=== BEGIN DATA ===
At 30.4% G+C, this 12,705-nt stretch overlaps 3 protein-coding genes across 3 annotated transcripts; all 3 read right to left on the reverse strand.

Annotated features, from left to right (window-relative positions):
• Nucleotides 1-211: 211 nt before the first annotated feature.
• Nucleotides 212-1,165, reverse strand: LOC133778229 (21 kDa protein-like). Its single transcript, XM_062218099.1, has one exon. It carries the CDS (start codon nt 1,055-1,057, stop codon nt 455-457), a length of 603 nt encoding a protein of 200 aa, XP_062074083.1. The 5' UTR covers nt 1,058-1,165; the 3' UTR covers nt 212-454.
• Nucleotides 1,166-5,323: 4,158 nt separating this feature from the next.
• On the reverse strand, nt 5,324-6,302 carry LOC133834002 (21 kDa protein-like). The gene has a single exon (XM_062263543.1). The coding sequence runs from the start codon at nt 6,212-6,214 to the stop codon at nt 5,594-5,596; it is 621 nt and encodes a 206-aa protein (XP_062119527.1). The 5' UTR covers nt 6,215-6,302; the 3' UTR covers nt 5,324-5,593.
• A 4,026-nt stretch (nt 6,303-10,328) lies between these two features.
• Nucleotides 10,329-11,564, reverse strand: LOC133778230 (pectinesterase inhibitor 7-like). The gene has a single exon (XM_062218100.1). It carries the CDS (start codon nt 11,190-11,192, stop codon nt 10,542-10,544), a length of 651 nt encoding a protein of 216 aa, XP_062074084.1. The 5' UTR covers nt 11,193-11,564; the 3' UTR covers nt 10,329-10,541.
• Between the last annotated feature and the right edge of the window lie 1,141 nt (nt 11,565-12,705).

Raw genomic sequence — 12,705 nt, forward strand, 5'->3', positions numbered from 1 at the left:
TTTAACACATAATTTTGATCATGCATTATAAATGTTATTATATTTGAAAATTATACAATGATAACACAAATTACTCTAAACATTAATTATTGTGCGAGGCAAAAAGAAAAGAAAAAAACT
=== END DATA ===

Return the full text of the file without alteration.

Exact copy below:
At 30.4% G+C, this 12,705-nt stretch overlaps 3 protein-coding genes across 3 annotated transcripts; all 3 read right to left on the reverse strand.

Annotated features, from left to right (window-relative positions):
• Nucleotides 1-211: 211 nt before the first annotated feature.
• Nucleotides 212-1,165, reverse strand: LOC133778229 (21 kDa protein-like). Its single transcript, XM_062218099.1, has one exon. It carries the CDS (start codon nt 1,055-1,057, stop codon nt 455-457), a length of 603 nt encoding a protein of 200 aa, XP_062074083.1. The 5' UTR covers nt 1,058-1,165; the 3' UTR covers nt 212-454.
• Nucleotides 1,166-5,323: 4,158 nt separating this feature from the next.
• On the reverse strand, nt 5,324-6,302 carry LOC133834002 (21 kDa protein-like). The gene has a single exon (XM_062263543.1). The coding sequence runs from the start codon at nt 6,212-6,214 to the stop codon at nt 5,594-5,596; it is 621 nt and encodes a 206-aa protein (XP_062119527.1). The 5' UTR covers nt 6,215-6,302; the 3' UTR covers nt 5,324-5,593.
• A 4,026-nt stretch (nt 6,303-10,328) lies between these two features.
• Nucleotides 10,329-11,564, reverse strand: LOC133778230 (pectinesterase inhibitor 7-like). The gene has a single exon (XM_062218100.1). It carries the CDS (start codon nt 11,190-11,192, stop codon nt 10,542-10,544), a length of 651 nt encoding a protein of 216 aa, XP_062074084.1. The 5' UTR covers nt 11,193-11,564; the 3' UTR covers nt 10,329-10,541.
• Between the last annotated feature and the right edge of the window lie 1,141 nt (nt 11,565-12,705).

Raw genomic sequence — 12,705 nt, forward strand, 5'->3', positions numbered from 1 at the left:
TTTAACACATAATTTTGATCATGCATTATAAATGTTATTATATTTGAAAATTATACAATGATAACACAAATTACTCTAAACATTAATTATTGTGCGAGGCAAAAAGAAAAGAAAAAAACT